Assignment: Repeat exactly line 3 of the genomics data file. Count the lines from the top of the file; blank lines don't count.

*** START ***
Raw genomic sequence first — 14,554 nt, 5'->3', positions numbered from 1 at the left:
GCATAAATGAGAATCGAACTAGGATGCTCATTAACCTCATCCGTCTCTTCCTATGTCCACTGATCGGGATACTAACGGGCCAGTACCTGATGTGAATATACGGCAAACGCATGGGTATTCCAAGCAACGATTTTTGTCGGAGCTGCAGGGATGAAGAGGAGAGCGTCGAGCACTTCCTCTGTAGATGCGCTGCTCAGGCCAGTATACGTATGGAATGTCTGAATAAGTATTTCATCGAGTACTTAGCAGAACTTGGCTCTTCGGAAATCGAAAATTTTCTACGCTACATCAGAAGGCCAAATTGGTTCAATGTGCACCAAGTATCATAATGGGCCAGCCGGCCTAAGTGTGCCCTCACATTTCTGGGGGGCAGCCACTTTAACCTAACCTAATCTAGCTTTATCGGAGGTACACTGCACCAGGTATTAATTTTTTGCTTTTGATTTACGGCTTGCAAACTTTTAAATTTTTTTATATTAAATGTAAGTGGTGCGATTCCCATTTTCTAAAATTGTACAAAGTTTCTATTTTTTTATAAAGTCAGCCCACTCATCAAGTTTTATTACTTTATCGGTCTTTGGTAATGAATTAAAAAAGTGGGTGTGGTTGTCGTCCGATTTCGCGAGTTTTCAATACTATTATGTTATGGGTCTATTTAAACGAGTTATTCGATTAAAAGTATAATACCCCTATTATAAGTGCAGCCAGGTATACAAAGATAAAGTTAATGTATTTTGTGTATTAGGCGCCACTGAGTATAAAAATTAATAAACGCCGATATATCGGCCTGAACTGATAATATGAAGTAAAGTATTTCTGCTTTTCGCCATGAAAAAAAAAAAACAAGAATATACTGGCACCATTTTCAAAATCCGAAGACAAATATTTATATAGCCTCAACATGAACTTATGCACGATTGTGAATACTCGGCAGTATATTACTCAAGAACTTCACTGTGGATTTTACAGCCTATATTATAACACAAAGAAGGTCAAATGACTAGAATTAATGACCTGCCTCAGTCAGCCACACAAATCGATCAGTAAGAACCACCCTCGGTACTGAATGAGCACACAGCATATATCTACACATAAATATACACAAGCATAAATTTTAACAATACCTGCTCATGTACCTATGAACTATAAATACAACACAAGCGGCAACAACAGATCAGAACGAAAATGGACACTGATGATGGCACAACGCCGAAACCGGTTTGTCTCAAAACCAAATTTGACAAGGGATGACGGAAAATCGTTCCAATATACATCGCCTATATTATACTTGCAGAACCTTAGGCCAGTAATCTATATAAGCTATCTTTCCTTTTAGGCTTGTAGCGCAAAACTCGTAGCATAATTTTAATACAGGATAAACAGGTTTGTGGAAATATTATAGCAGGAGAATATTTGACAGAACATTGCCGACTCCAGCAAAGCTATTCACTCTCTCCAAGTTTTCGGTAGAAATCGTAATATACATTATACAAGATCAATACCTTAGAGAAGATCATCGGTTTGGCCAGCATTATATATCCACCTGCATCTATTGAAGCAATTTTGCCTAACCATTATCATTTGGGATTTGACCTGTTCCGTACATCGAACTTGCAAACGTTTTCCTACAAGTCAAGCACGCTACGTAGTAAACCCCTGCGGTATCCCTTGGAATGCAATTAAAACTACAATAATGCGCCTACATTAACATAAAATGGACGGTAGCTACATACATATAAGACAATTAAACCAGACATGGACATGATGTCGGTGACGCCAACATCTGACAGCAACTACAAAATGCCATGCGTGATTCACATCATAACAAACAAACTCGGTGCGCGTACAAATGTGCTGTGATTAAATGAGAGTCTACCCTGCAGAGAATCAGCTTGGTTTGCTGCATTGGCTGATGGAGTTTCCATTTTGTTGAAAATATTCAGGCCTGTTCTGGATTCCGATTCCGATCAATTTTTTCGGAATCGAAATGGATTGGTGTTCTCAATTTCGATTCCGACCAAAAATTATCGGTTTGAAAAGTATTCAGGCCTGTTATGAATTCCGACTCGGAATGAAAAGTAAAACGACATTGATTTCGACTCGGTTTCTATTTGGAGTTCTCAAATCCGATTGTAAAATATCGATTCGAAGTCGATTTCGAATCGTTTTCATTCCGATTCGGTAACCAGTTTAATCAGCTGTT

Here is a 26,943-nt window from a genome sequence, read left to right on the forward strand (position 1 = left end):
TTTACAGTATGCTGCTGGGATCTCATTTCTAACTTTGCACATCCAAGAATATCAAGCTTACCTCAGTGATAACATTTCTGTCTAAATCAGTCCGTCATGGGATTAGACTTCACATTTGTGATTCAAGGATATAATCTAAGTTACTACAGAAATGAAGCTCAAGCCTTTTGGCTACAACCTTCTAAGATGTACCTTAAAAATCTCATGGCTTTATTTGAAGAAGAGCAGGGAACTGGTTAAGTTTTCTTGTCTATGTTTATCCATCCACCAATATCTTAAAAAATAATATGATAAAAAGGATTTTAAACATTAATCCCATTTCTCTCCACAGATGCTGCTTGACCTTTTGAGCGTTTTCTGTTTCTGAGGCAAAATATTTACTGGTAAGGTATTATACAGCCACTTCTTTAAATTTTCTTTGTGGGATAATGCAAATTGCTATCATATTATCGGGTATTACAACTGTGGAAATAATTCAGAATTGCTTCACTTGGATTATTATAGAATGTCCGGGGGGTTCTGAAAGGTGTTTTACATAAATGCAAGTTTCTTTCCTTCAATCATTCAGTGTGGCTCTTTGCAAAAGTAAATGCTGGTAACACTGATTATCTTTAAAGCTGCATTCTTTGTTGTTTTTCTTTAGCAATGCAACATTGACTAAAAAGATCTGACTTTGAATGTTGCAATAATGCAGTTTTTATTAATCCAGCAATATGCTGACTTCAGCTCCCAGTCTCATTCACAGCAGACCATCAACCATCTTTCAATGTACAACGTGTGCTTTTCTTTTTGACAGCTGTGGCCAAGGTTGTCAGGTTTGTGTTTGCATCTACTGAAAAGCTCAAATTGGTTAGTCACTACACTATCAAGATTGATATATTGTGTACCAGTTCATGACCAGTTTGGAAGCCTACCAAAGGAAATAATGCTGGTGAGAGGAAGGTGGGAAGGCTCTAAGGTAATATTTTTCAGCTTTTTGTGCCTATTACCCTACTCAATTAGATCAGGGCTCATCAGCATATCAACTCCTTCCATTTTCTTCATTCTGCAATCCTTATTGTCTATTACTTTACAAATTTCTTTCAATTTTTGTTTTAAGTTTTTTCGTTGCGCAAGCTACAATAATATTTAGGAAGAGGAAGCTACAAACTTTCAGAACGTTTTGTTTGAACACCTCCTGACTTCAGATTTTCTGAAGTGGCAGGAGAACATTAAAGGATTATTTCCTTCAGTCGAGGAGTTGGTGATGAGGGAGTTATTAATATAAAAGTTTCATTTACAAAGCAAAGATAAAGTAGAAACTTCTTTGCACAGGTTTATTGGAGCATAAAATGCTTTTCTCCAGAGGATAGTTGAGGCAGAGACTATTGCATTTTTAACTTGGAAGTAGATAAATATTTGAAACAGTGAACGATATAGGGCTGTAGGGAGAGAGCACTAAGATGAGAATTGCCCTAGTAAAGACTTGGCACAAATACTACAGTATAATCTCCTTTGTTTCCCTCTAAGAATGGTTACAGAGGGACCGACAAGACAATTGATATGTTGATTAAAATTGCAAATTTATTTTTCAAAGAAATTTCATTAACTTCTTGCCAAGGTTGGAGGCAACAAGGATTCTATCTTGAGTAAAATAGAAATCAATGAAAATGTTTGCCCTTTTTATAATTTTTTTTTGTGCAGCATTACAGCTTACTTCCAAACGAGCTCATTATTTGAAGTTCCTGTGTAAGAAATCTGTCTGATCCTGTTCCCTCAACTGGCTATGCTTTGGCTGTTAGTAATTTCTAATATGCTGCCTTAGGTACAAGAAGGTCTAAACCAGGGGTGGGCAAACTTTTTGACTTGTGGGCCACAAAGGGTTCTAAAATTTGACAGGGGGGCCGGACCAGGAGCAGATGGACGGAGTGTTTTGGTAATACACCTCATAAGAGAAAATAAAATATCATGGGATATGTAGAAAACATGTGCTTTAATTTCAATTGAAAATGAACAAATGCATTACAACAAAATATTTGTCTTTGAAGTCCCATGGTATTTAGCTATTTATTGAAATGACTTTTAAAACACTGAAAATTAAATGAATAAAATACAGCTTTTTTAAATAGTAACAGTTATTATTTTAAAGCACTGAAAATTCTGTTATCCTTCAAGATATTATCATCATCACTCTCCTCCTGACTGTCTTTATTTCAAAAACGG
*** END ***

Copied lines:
Here is a 26,943-nt window from a genome sequence, read left to right on the forward strand (position 1 = left end):